Wow, this is a long journey so bear with me. When I was thirteen I was driving my mother crazy so she begged her friend to give me a job in her flower shop. I was too young to work so I swept the floor for many years and watched the designers around me. I was finally old enough to try my hand at floral design and it turns out I was amazing at it. None of my friends were doing this so I felt a little alienated but was falling in love with it all the same. From there, I traveled a bit and found myself working on major movie sets not only as a florist but as an environmental designer. I decided to come back home, and I became the Events Director at the original Tavern on the Green. I met a lot people there and after 8 months of employment I decided to go out on my own. It’s been over thirty years since I became the owner and creative director of jesGORDON/properFUN
What ignited the spark in you to start a new business venture or to make significant changes in an existing business? How did the idea for your business come about?
Since times are changing I have found the need to evolve and go with the flow a bit more. When I started this company all I had was a beeper, a typewriter and the local pay phone! New technology has inspired me to go further into what my original capabilities were. I can work all over the world, hire young people that can do things on the computer that blow my mind! I am now able to offer more capabilities that express what I do such as 3-d renderings, virtual reality tours of my projects and of course social media exposure. This has gained a lot more inspiration for me. I find myself doing a lot of side projects and teaching others how to do what I do through technology.
What were the biggest initial hurdles to building your business and how did you overcome them?
This is a hard question because technically the hurdles never stop coming and perversely enough I still love the challenges. I think funding is always hard, taking the monies you earn and constantly throwing it back into your business to grow it in ways you dream about. I did something smart by hiring an external finance team to consistently guide me and what I should do with my monies earned; when to save them and when to re-invest them back into the company. You can hire people like this based upon your monthly income and it’s a smart investment. Hiring employees is probably the hardest thing I have ever and will ever do. When you own your own company, you cannot expect someone else to care about it as much as you do and sometimes that a real let down. Being able to delegate to someone else what’s inside of your head is also very challenging. I often role play and consistently put myself in my employee’s position so I can figure out the best way to communicate to them. This will always be an evolving process for me.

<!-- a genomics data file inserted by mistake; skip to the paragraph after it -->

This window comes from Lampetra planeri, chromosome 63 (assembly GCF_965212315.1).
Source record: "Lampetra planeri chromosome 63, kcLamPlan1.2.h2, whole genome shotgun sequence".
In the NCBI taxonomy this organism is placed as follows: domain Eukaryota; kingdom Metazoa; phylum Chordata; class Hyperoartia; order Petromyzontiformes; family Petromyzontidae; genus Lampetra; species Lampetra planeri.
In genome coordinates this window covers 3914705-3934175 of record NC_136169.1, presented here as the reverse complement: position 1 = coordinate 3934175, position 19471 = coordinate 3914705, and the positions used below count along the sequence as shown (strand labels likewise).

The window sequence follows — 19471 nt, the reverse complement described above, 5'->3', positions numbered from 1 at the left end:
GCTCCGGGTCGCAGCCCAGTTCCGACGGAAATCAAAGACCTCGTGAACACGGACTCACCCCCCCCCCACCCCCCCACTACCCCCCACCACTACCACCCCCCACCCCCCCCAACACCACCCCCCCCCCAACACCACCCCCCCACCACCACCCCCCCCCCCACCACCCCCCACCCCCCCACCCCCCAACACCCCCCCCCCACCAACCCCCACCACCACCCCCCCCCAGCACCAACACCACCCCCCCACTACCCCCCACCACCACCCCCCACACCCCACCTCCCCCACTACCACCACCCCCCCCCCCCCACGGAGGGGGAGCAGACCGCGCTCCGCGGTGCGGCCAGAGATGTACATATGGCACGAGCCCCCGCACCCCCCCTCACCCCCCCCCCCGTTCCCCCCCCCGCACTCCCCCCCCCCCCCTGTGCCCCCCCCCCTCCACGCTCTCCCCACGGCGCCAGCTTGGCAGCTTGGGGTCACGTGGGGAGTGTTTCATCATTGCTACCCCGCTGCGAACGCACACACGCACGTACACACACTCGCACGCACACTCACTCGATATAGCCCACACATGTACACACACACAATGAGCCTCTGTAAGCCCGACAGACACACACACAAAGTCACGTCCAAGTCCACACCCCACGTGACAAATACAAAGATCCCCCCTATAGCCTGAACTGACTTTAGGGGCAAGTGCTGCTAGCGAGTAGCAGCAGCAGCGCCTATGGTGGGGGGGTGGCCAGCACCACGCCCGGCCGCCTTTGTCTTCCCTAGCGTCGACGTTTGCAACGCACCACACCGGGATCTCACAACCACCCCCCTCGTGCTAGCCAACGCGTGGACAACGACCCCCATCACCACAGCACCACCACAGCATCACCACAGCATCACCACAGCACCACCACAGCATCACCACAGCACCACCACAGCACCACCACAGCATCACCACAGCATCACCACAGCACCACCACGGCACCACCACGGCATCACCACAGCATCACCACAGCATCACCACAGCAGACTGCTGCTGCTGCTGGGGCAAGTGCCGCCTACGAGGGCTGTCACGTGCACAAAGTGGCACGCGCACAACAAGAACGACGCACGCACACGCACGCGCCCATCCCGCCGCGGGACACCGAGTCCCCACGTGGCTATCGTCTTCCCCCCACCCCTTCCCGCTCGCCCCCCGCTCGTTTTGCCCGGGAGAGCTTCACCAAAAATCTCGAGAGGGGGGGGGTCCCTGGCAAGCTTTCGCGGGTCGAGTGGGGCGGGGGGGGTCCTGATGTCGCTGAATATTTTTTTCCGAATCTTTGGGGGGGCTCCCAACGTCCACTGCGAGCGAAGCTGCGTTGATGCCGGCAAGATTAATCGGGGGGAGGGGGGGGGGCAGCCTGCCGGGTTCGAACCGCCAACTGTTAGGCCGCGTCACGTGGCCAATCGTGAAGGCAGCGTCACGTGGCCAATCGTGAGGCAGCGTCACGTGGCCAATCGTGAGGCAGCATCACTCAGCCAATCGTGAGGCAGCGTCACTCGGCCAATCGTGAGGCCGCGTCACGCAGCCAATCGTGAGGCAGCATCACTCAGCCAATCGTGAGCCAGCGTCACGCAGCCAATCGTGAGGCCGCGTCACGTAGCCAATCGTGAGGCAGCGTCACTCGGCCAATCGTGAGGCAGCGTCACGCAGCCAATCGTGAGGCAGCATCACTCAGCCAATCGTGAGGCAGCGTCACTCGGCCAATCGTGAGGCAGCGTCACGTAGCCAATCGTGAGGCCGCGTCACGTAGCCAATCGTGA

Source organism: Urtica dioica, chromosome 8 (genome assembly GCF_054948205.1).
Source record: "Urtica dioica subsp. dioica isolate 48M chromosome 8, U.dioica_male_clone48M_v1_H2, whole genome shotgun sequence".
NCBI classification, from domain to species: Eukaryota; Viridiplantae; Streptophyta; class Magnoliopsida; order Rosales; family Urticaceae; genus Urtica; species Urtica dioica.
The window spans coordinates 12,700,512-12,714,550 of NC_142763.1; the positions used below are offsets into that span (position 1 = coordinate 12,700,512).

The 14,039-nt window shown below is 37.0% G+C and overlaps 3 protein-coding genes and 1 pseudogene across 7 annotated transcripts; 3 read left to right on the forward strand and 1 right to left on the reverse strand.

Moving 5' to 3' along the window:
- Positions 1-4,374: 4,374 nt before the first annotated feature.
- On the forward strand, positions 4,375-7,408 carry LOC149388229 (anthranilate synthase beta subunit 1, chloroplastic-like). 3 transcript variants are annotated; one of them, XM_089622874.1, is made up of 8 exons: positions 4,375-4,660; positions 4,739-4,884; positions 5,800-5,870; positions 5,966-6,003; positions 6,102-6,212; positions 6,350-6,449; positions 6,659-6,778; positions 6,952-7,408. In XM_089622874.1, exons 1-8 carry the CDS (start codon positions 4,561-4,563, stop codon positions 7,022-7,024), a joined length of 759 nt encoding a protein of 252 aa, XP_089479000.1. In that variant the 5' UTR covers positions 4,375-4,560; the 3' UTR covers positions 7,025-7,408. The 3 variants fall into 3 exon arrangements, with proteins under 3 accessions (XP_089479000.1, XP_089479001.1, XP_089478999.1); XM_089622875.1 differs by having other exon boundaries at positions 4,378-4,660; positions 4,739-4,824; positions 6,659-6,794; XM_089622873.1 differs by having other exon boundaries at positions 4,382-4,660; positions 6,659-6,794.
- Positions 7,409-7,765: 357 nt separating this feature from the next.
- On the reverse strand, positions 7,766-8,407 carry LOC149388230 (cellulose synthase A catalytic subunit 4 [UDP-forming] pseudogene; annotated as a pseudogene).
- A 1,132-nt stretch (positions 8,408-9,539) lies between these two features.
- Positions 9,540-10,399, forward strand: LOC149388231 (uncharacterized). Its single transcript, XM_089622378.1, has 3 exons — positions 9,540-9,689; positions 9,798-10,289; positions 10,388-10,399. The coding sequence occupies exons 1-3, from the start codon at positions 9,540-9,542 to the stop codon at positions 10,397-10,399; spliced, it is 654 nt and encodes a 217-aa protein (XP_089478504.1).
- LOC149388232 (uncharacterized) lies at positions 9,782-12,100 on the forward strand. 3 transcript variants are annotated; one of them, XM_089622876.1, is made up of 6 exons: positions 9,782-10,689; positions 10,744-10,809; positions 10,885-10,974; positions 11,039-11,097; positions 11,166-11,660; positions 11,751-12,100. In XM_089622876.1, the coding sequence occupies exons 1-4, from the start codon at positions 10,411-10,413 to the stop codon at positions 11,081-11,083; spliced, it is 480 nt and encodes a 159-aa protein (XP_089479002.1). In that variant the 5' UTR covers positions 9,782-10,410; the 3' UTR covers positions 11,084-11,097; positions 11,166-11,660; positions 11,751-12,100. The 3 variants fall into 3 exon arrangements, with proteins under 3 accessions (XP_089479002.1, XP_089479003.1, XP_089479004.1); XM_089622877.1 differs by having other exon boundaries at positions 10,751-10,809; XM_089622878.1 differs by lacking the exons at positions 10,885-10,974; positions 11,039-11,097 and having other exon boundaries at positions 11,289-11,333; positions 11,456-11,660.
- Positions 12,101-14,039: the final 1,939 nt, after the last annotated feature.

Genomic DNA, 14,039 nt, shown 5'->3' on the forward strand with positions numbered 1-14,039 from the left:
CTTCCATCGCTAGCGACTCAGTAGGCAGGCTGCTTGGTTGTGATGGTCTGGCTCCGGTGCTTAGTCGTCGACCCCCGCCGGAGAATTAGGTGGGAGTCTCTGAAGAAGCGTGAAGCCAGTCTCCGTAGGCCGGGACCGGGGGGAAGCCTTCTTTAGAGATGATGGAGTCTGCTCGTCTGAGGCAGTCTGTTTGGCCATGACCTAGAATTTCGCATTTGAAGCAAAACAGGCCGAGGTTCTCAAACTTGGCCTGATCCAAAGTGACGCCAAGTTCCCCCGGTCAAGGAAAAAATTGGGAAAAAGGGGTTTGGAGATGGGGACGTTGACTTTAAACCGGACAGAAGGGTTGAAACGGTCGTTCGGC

Did you ever deal with contention from your family and friends concerning your entrepreneurial pursuits? How did you handle it? What would you do differently in hindsight?
My family has always been proud and supportive of my ventures, but my personal life has more than suffered. I think that putting my name on the door, it inhibited me to have a life outside of what I do since its more of a lifestyle than a job. I guess in hindsight I would have named the company something a bit more generic but who knows if that would have made a difference. I try not to live within a “woulda coulda” type of scenario. Basically, if the people around you don’t accept your dream the drive that makes it comes true than perhaps you are choosing the wrong people to surround yourself with I guess.
What would you say was the single most influential factor in your business success?
My understanding and love of people. Every business is the art of people and how you can work with them, this is a strong point for me. Also lack of ego helps you climb the ladder a bit faster.
What do you know today that you wish you would have known when you first got started as an entrepreneur?
The reality of not getting a paycheck every week wasn’t something I really considered when I first started out. I wish that I had a more structured way of approaching my business model rather than just relying on my talent and charm lol!
What advice would you give to an upcoming young and old entrepreneur locally and internationally?
Stay true to your product, never ever work for free and continue to learn something every day. Once you stop learning you should probably close the doors. Also realize you are never alone there are tons of people going through the same things as you are, so it’s all good.